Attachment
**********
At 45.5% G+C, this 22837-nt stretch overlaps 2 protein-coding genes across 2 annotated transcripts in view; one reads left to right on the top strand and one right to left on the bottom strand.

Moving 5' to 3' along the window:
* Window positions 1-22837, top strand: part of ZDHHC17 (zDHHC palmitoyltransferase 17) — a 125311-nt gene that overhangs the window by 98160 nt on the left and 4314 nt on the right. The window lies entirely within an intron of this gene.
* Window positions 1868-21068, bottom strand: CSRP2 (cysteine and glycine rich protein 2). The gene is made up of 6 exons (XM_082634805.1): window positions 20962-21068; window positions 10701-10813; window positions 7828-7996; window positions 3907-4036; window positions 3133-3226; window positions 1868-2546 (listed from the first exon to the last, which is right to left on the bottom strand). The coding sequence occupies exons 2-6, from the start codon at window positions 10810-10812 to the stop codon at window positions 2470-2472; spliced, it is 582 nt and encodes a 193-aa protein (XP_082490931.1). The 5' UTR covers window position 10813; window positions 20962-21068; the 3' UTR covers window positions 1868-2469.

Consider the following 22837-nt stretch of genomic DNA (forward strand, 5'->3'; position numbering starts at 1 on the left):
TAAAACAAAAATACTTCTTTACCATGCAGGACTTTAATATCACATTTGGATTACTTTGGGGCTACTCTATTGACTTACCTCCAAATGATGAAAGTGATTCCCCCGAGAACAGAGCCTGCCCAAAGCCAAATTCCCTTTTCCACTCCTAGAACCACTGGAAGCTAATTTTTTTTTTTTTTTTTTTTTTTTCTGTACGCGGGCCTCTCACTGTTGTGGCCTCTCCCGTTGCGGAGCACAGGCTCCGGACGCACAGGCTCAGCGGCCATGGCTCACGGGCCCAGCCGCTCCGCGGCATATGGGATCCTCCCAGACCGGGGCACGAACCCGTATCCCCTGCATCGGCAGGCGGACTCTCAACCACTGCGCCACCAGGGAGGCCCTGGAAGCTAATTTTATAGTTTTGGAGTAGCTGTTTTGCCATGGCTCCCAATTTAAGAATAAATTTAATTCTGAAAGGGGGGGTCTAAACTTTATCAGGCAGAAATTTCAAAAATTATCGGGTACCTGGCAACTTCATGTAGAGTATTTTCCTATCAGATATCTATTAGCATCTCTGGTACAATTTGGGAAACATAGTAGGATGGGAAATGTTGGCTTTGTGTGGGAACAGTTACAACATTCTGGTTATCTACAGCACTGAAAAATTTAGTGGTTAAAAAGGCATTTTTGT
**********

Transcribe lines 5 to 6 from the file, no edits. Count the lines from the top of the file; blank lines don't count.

Consider the following 22837-nt stretch of genomic DNA (forward strand, 5'->3'; position numbering starts at 1 on the left):
TAAAACAAAAATACTTCTTTACCATGCAGGACTTTAATATCACATTTGGATTACTTTGGGGCTACTCTATTGACTTACCTCCAAATGATGAAAGTGATTCCCCCGAGAACAGAGCCTGCCCAAAGCCAAATTCCCTTTTCCACTCCTAGAACCACTGGAAGCTAATTTTTTTTTTTTTTTTTTTTTTTTCTGTACGCGGGCCTCTCACTGTTGTGGCCTCTCCCGTTGCGGAGCACAGGCTCCGGACGCACAGGCTCAGCGGCCATGGCTCACGGGCCCAGCCGCTCCGCGGCATATGGGATCCTCCCAGACCGGGGCACGAACCCGTATCCCCTGCATCGGCAGGCGGACTCTCAACCACTGCGCCACCAGGGAGGCCCTGGAAGCTAATTTTATAGTTTTGGAGTAGCTGTTTTGCCATGGCTCCCAATTTAAGAATAAATTTAATTCTGAAAGGGGGGGTCTAAACTTTATCAGGCAGAAATTTCAAAAATTATCGGGTACCTGGCAACTTCATGTAGAGTATTTTCCTATCAGATATCTATTAGCATCTCTGGTACAATTTGGGAAACATAGTAGGATGGGAAATGTTGGCTTTGTGTGGGAACAGTTACAACATTCTGGTTATCTACAGCACTGAAAAATTTAGTGGTTAAAAAGGCATTTTTGT